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Germany

Party congress will determine what the AfD really wants

As the Alternative for Germany (AfD) party gets its congress underway, protesters gathered outside the Stuttgart venue. The party's popularity in Germany is growing as it meets to set out its policies.

Alternative for Germany

(AfD) seems to be thriving right now. Founded in 2013, the party is represented in half of Germany's state legislatures. Polls put AfD at 20 percent in the east, trailing behind Chancellor Angela Merkel's Christian Democrats, which means that the party is challenging the Social Democrats. The AfD's popularity has climbed to 13 percent overall in Germany.

According to the Allensbach Institute in Berlin, the AfD's success can be attributed to the stance taken by establishment parties when

refugees were arriving in Germany

in large numbers. "The concerns of many citizens were not perceived in parliament," said Renate Köcher, the head of the institute.

The AfD's sudden strength has allowed it to

shed any reservations

about associating with Europe's other right-wing populist parties. Now, AfD maintains contacts with the Freedom Party of Austria,

Marine Le Pen's Popular Front

in France and the Freedom Party led by Geert Wilders in the Netherlands. The AfD's youth organization has even sought an alliance with Russian President Vladimir Putin.

Internal party disputes have not been heard in public recently, and the AfD's unity obviously

goes over well with voters.

What does the AfD stand for?

This weekend's AfD congress in Stuttgart will focus on policies. Right now, the outline of the party platform is 74 pages long.

The AfD has taken on all topics. Policies include the desire to ditch the euro currency, to deport foreigners convicted of crimes and to reinstate military service for young men. AfD members also feel that gender-mainstreaming has undermined family values, that a national culture must prevail and that no "special rights" should be granted to Muslim students. Gender quotas for businesses are unwanted.

Furthermore, proposals stipulate that asylum requests must be made outside the Schengen Area and taxes and levies curtailed. The Transatlantic Trade and Investment Partnership will not be supported. The AfD would like to eliminate energy subsidies and get the nuclear power plants running again. The party would promote increased respect for farmers and help the environment by promoting village life. In foreign affairs, the AfD would like to build a better relationship with Russia.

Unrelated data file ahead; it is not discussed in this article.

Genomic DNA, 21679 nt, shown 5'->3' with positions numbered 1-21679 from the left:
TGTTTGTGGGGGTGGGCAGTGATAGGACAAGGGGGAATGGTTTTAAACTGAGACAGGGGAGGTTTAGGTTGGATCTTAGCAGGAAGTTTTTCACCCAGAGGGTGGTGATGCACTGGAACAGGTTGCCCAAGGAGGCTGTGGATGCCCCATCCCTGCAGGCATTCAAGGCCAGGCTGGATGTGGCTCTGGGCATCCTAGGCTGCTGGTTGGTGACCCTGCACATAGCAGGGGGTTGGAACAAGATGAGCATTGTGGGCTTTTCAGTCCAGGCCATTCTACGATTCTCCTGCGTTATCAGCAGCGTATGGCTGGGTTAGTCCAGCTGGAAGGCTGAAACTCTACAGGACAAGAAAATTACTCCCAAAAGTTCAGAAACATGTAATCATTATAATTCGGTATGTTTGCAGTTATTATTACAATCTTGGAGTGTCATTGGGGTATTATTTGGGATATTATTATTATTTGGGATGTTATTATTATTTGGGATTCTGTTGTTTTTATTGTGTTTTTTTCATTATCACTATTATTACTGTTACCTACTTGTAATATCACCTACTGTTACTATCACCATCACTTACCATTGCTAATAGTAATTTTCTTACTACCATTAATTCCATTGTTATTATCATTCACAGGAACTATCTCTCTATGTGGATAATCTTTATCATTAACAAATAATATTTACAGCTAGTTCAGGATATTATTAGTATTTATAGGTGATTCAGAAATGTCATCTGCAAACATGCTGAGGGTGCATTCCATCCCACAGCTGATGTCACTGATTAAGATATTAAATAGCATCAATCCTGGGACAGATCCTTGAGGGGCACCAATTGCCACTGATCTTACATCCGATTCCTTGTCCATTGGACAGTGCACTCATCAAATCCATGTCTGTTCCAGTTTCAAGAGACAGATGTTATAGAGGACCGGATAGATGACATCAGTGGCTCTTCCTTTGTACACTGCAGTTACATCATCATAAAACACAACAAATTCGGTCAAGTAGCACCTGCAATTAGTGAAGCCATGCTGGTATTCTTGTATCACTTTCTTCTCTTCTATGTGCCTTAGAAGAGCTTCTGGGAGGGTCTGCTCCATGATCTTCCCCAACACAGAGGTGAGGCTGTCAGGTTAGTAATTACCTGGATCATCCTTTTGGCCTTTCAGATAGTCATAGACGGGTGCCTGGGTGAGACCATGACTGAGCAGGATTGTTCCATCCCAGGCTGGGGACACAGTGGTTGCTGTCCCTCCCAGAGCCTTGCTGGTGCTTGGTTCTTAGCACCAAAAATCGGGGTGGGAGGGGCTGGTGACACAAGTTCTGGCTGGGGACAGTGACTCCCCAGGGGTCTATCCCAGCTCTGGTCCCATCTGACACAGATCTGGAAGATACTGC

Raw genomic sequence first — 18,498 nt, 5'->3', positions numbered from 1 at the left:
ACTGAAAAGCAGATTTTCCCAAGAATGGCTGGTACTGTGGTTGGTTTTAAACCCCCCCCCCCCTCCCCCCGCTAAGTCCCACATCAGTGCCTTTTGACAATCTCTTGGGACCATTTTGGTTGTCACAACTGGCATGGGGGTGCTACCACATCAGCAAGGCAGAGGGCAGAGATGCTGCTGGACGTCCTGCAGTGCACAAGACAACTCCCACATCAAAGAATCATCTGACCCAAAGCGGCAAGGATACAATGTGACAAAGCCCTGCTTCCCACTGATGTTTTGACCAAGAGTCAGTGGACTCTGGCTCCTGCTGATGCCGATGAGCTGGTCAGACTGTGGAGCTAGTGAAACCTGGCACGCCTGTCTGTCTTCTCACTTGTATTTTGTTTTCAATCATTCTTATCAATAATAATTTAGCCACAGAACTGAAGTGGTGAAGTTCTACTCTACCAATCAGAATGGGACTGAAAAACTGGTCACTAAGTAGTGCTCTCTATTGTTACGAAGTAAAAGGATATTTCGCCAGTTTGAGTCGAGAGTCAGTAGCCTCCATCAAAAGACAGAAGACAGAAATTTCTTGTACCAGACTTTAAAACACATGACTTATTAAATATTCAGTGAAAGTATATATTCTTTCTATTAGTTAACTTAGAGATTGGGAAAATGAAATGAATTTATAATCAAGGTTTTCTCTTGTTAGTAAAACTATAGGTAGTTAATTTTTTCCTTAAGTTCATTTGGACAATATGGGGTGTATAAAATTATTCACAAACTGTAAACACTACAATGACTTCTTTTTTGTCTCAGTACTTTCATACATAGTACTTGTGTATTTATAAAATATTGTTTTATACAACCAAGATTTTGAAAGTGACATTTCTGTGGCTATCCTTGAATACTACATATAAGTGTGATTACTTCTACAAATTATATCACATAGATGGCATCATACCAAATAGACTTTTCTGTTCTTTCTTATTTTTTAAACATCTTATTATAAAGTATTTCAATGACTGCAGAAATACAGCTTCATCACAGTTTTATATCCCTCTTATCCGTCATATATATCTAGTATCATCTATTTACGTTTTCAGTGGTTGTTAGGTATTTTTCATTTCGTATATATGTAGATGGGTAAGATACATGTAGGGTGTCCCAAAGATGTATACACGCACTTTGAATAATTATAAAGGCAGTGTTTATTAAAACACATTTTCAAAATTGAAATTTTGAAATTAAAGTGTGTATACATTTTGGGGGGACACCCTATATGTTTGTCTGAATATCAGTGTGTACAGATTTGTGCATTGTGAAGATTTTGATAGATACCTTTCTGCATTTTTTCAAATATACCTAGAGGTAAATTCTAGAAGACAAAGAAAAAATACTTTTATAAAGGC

'Party of social peace'

The AfD's platform was developed in several working groups and with the participation of 1,000 members. The first draft statement contained proposals for the elimination of accident insurance and commercial and inheritance taxes. The draft advocated the privatization of unemployment insurance and public service broadcasting.

In the final draft, however, some of these measures have been scratched, or at least watered down. The AfD probably does not want to alienate salaried workers.

In March, party leader Frauke Petry referred to the AfD as a "party of social peace." The preamble of the party platform claims, "We are liberals and conservatives."

Some experts say there's no contradiction in these different statements, given that the AfD is currently a "heterogeneous protest party" that functions as a collective movement and strives to appeal to a wide range of voters. This strategy will come to end when the party commits itself to a platform.

"The AfD will have to decide where it wants to go," Petry said in an interview with Germany's "Stern" magazine. "Does it want to be conservative-liberal party or a nationalist conservative-social party?" The AfD's latent conflicts may surface and become the decisive factor in the search for an answer.

Deutschland Hamburg Plakat der AfD Ausschnitt

An AfD flyer making a point against Chancellor Angela Merkel's policies

But not Islam

Ahead of the AfD's congress, party leaders have put Islam on their media agenda. Like refugees, Islam has the potential to hold public interest for years - this is good for populists such as the AfD.

"Islam does not belong to Germany" is stated in the draft of the AfD's platform. Minarets have been rejected as an "Islamic symbol of authority" as has the muezzin call to prayer. Furthermore, the AfD has called for a general ban on burqas and for forbidding headscarves for teachers and students in schools. Other regulations are still being contemplated, but generally AfD leaders claim that they would like to initiate a debate on "political Islam" and its compatibility with the German constitution.

That debate is already in progress: Even the German president has had his say. Joachim Gauck believes that there is nothing to criticize about religious freedom. He affirmed the statement made in 2010 by his predecessor, Christian Wulff: "Islam belongs to Germany."

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Protests against AfD in Stuttgart

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